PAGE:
Morning Call: pick of the papers

The ten must-read comment pieces from this morning's papers.

1 Closed blinds vs closed minds (Independent on Sunday)

If Labour defended the poor, it might find support from some in the Government, writes the Independent on Sunday in a leader.

2 They need single beds in No 10, fast (Sunday Times)

Even if they are happy to brave the winter weather, David Cameron and Nick Clegg are surely not planning to return to the rose garden at No 10 to present their “mid-term review”, writes Melissa Kite.

3 Can a royal save the nation from obesity? Fat chance (Observer)

Against all evidence, the Royal College of Physicians is looking for role models to help us live healthier lives, writes Catherine Bennett.

4 When taking the train was a sign of prosperity (Independent on Sunday)

The trendy sneer at suburbia and espouse only city living. But we are pretty much all commuters now, whatever the cost, writes Andrew Martin.

5 The Tories can win if they put real people first (Sunday Telegraph)

Voters worry about the cost of living and immigration controls, not gay marriage, writes Janet Daley.

6 Job done. Disaster averted, the American way – with a train crash (Sunday Times)

You sometimes have to wait a long time for America to right itself. But it will get there, in its own way, in the end, writes Andrew Sullivan

7 David Cameron is determined to stay on and finish the job (Sunday Telegraph)

Our pragmatist Prime Minister David Cameron is set on winning a full term in No 10 so he can see through policies, not out of some crazed will to power, writes Matthew D'Ancona

8 Events, not policies, will decide who takes Downing Street next (Independent on Sunday)

Opinion polls and their predictive power count for naught when stuff happens and the character of politicians is tested in its fire, writes John Rentoul.

9 HS2 is a cancer that will cost our country dear (Sunday Telegraph)

If David Cameron delved more deeply into transport policy, he would find he has been sold the wrong project, writes Cheryl Gillan.

10 The Make Labour Look Like the Party for Skiving Fat Slobs bill (Observer)

The chancellor's cunning plan to embarrass the opposition could end up being very costly for the Conservatives, writes Andrew Rawnsley.

Alex Hern is a technology reporter for the Guardian. He was formerly staff writer at the New Statesman. You should follow Alex on Twitter.

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How Theresa May laid a trap for herself on the immigration target

When Home Secretary, she insisted on keeping foreign students in the figures – causing a headache for herself today.

When Home Secretary, Theresa May insisted that foreign students should continue to be counted in the overall immigration figures. Some cabinet colleagues, including then Business Secretary Vince Cable and Chancellor George Osborne wanted to reverse this. It was economically illiterate. Current ministers, like the Foreign Secretary Boris Johnson, Chancellor Philip Hammond and Home Secretary Amber Rudd, also want foreign students exempted from the total.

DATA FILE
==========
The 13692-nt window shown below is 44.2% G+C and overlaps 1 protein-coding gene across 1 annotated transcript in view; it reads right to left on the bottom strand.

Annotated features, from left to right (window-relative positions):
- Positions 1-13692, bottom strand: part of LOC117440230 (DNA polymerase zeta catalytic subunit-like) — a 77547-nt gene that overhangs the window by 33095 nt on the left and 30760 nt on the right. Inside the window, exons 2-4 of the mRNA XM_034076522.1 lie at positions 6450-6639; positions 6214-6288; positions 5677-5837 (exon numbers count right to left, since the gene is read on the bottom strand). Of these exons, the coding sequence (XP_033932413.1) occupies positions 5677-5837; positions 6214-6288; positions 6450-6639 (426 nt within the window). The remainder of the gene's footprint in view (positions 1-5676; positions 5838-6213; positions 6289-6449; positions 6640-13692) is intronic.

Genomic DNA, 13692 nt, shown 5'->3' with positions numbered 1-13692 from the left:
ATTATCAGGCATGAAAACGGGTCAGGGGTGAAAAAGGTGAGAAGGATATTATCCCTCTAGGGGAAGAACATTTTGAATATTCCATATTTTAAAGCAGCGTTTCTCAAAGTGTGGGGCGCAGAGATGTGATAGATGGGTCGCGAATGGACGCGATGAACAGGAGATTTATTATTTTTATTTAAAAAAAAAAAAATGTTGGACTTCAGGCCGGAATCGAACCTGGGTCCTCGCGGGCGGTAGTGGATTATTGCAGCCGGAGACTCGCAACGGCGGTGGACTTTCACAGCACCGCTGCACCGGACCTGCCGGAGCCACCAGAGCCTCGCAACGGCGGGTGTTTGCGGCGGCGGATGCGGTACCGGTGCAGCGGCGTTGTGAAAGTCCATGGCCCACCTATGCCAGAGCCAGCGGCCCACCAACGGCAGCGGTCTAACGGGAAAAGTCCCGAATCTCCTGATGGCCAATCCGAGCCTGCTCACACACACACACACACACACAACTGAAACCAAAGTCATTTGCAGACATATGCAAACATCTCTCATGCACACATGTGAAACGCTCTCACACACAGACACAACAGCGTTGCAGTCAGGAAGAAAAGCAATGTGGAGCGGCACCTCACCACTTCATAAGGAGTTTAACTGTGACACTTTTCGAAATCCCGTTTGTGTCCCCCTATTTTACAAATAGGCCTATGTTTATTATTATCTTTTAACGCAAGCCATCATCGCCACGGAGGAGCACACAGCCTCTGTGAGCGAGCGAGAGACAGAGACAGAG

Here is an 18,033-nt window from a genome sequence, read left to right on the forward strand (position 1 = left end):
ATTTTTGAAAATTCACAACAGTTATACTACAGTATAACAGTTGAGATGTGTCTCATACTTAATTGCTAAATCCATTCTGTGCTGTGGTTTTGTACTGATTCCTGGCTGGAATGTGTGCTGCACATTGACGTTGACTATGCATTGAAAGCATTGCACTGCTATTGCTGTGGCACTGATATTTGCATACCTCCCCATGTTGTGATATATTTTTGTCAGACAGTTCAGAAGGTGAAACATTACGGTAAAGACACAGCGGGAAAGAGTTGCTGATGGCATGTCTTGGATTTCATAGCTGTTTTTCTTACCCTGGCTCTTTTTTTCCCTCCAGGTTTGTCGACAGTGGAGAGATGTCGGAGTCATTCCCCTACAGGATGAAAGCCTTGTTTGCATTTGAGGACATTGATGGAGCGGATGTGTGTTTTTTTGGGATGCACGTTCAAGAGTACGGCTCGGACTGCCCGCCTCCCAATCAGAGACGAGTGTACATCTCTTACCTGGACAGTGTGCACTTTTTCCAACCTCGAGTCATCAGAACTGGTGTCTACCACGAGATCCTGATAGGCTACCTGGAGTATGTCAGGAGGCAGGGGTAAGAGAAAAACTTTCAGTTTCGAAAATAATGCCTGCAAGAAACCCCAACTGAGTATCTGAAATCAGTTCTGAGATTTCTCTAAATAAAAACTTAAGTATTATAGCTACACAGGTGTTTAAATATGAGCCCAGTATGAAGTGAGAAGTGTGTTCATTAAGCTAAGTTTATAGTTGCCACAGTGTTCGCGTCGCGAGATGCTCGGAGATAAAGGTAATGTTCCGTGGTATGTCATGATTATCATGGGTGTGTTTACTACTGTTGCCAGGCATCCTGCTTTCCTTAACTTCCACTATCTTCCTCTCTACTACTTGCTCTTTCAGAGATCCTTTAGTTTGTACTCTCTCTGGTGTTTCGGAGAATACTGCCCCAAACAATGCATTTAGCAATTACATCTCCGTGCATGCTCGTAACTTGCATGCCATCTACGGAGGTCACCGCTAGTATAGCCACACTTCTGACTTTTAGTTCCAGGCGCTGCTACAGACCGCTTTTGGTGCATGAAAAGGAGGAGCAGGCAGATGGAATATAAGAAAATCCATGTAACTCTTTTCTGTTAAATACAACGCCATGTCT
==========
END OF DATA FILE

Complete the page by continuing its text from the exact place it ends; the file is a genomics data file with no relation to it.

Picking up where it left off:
David Cameron’s government aimed to cut immigration figures – including overseas students in that aim meant trying to limit one of the UK’s crucial financial resources. They are worth £25bn to the UK economy, and their fees make up 14 per cent of total university income. And the impact is not just financial – welcoming foreign students is diplomatically and culturally key to Britain’s reputation and its relationship with the rest of the world too. Even more important now Brexit is on its way.

But they stayed in the figures – a situation that, along with counterproductive visa restrictions also introduced by May’s old department, put a lot of foreign students off studying here. For example, there has been a 44 per cent decrease in the number of Indian students coming to Britain to study in the last five years.

Now May’s stubbornness on the migration figures appears to have caught up with her. The Times has revealed that the Prime Minister is ready to “soften her longstanding opposition to taking foreign students out of immigration totals”. It reports that she will offer to change the way the numbers are calculated.

Why the u-turn? No 10 says the concession is to ensure the Higher and Research Bill, key university legislation, can pass due to a Lords amendment urging the government not to count students as “long-term migrants” for “public policy purposes”.

But it will also be a factor in May’s manifesto pledge (and continuation of Cameron’s promise) to cut immigration to the “tens of thousands”. Until today, ministers had been unclear about whether this would be in the manifesto.

Now her u-turn on student figures is being seized upon by opposition parties as “massaging” the migration figures to meet her target. An accusation for which May only has herself, and her steadfast politicising of immigration, to blame.

Anoosh Chakelian is senior writer at the New Statesman.

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